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Matrix CFD saves $0.5 million in equipment upgrades
The Chlor-Alkali Plant operated by Oji Fibre Solutions Tasman mill produces hydrogen, which is explosive at concentrations greater than 4% by volume. To mitigate the risk of an explosion, in New Zealand the standard AS/NZS 60079.10.1 ("Classification of areas – Explosive gas atmospheres") is mandated to be used to determine areas where specialist explosion protected (Ex) equipment must be installed to control any potential ignition sources. This equipment is expensive and the existing hazardous area classification was thought to be overly conservative. If the true size and extent of the explosive atmosphere could be determined more accurately, this would help Oji Fibre Solutions make better decisions on where to install this specialist equipment.
Beca AMEC’s process and electrical engineers approached Matrix to develop a computational model of a chlor-alkali plant to consider how hydrogen would build up inside the plant under a range of different gas release scenarios. Matrix used a numerical technique called computational fluid dynamics (CFD) to simulate the dispersion of hydrogen inside the plant. This allowed Beca AMEC to visualise hydrogen concentrations within the plant, more accurately define the hazardous areas and make better decisions about where to install specialist Ex equipment.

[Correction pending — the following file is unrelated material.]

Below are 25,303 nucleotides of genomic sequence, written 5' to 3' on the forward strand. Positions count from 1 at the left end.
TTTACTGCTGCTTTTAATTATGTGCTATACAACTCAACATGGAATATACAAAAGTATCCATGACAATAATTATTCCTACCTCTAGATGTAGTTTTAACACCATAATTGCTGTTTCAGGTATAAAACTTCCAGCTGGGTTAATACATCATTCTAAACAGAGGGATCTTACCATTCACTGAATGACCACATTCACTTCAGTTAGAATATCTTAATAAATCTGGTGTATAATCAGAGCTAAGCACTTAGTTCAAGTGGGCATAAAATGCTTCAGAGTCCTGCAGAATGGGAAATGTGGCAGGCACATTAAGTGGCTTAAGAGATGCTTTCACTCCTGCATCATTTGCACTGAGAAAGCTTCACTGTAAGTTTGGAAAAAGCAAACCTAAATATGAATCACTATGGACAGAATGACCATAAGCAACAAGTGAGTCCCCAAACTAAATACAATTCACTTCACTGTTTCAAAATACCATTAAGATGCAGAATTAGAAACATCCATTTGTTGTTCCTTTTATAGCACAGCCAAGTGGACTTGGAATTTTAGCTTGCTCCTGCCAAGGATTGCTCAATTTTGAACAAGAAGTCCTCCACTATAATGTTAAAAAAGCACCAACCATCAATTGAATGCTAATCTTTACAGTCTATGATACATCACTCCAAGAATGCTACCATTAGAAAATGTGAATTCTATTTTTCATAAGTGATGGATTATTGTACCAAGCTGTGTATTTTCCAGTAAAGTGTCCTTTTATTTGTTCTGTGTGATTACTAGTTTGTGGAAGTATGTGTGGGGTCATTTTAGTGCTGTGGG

The simulation work clearly showed that hydrogen concentrations (depicted below) from any potential gas releases drop quickly below the explosive limit. Even under a catastrophic failure of the hydrogen cell the traditional approach to hazardous areas classification would have provided an overly conservative hazardous area classification. The revised classification enabled Oji Fibre Solutions to save an estimated $350,000 to $550,000 in electrical equipment upgrades.